• Buying Wholesale
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Wholesaling is a business model where you can offer products in bulk quantities at discount rates. In general, wholesaling was used primarily on B2B models; however, anyone can now offer wholesale as a B2C or C2B practice thanks to the internet. 

The problem with wholesaling is that it requires a lot of capital initially. You’ll need inventory, warehouse space, and the tools to track orders and shipping. 

  • Dropshipping

The simplest e-commerce business model, a dropshipping business, simply means you function as the middleman, connecting a buyer to a manufacturer. Essentially, you just provide an online store where customers can buy products, take orders, and are then fulfilled by the manufacturer or supplier.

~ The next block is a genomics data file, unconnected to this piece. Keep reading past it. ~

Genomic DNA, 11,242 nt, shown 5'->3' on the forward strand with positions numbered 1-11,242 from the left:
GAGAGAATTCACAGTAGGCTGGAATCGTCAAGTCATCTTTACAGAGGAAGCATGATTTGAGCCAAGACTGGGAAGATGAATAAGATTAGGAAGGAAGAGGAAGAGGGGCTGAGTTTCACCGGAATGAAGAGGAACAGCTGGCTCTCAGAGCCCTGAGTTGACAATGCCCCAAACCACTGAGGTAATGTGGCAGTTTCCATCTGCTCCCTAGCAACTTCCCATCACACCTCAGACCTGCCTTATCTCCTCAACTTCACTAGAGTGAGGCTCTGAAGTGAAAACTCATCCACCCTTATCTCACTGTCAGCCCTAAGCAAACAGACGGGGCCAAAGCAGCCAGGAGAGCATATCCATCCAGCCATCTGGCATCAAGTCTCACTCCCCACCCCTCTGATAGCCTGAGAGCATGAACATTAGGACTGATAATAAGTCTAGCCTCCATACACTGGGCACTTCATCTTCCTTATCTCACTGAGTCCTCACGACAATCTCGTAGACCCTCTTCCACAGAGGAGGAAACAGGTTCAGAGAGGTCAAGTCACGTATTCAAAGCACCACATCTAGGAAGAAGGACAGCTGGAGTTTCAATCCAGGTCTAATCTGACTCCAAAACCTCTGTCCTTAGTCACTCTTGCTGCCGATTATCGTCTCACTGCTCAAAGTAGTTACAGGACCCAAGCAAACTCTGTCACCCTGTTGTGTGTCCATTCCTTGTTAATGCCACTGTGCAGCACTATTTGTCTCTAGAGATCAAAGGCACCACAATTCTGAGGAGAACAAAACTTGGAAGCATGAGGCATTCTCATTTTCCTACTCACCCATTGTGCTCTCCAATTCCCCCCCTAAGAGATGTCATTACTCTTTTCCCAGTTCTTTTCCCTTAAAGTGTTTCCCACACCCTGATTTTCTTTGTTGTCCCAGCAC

Your e-commerce business won’t have to store items, and you need not stress yourself with product logistics and shipping since the supplier or manufacturer will do that for you. Also, this model allows you to quickly scale your business, and the ability to sell a variety of items. 

  • Making Your Own

The last product model is to make your own products. This is time-consuming, and makes it difficult for your business to scale. However, consumers like this method thanks to the quality and value of the product you’re making.

Although time may be a limiting factor, you don’t have to deal with supplier or manufacturing costs. And you get to have direct control over the quality of the products you’re making. This model also works well with C2C and can be successful utilized with platforms like Etsy. 

Conclusion

And there you have it. Before finalizing which e-commerce business model you’ll use, make sure to answer all questions from above. 

Take your time in deciding since the wrong combination can result in business failure. However, getting them right means you don’t just set up your business to succeed, but also ensure it stays for the long term with fruitful rewards. 

E-Commerce business model article originally written for Supply Chain Game Changer and published on August 27, 2021.